JASON C ROBERTS Enlarge
After its huge success with Planet Earth two years ago, it's no surprise that Discovery Channel would attempt more natural-science epics. Nature's Most Amazing Events promises to be another high-definition, eye-popping extravaganza.
Two episodes air Friday through Sunday, beginning at 8 p.m. each day on Buckeye CableSystem Channel 23. Self-explanatory episode titles include Surviving the Serengeti, Army of Predators, Kalahari Flood, and Pacific Feast.
Series producer Karen Bass, who did not work on Planet Earth, said that previous splashy special offered a fantastic overview of habitats. Nature's Most Amazing Events has a different goal.
"What we wanted to do with this series was get up close and personal with one part of the planet (in each episode)," she said in a phone interview from Bristol, England. "Get in there and tell one epic and intimate story about one event, one seasonal change."
It's epic in the sense that seasonal changes drive these events and intimate by looking at specific animal behaviors.
"This drama unfolds over a few weeks and months," Bass said. "We wanted to show the intimate lives of the creatures caught up in this drama, the stories of the creatures themselves caught in these great planetary forces."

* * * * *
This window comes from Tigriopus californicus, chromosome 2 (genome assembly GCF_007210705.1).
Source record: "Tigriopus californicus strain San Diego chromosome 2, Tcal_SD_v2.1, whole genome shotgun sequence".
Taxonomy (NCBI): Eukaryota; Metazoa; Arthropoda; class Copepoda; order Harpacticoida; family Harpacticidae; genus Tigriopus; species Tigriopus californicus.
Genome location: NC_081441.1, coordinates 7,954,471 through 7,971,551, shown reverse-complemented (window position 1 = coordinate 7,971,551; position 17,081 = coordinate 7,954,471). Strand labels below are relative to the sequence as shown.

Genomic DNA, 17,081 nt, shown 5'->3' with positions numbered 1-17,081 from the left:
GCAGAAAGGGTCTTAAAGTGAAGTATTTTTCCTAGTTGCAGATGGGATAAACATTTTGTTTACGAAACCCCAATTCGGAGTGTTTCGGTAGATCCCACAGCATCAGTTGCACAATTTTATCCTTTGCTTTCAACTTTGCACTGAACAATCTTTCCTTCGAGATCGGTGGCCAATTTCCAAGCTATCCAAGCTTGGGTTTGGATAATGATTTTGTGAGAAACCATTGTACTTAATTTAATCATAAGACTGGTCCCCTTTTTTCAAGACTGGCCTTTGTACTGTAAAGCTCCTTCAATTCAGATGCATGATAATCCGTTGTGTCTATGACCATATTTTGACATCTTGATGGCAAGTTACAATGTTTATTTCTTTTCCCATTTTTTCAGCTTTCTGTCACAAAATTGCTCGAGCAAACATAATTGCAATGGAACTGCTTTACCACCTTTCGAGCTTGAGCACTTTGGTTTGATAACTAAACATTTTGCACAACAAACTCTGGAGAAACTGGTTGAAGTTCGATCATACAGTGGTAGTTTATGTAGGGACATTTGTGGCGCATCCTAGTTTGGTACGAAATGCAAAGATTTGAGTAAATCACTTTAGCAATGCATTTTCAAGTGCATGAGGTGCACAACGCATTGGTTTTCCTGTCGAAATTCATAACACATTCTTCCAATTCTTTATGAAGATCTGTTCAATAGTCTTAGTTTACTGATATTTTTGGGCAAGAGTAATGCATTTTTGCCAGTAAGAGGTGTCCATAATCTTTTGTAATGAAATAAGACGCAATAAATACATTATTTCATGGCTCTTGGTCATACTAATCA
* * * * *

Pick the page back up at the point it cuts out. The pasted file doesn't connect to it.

Friday's premiere hour, Arctic Summer, chronicles the spring thaw and what the annual sea ice melt means to the animals in this habitat, including polar bears, arctic foxes, narwhal whales, and flocks of birds. There are playful scenes and images of one creature devouring another.
"I think you always have to be sensitive to a family audience; you'd be irresponsible if you weren't," Bass said. One sequence in the series shows an elephant getting taken down by lions; another scene shows killer whales attacking a sea lion both from the vantage of above and beneath the water's surface.
"You can have a powerful, dramatic sequence, but you don't have to be graphic about it. It's important to show these dramatic events because they do happen and it's in the context of the story. It would be gratuitous if it wasn't part of the understanding of the species whose story you're trying to tell."
Bass said the series was produced during a 25-month period.
"The most important thing is being in the right place at the right time," she said, noting that timing is ultimately more important than all the technologically advanced techniques for filming.
"If you're not in the right place at the tight time, it doesn't matter if you have a Polaroid camera or a full crew. Pulling all those elements together is the real little miracle out there."
The Block News Alliance consists of The Blade and the Pittsburgh Post-Gazette. Rob Owen is the TV editor for the Post-Gazette.
Contact him at: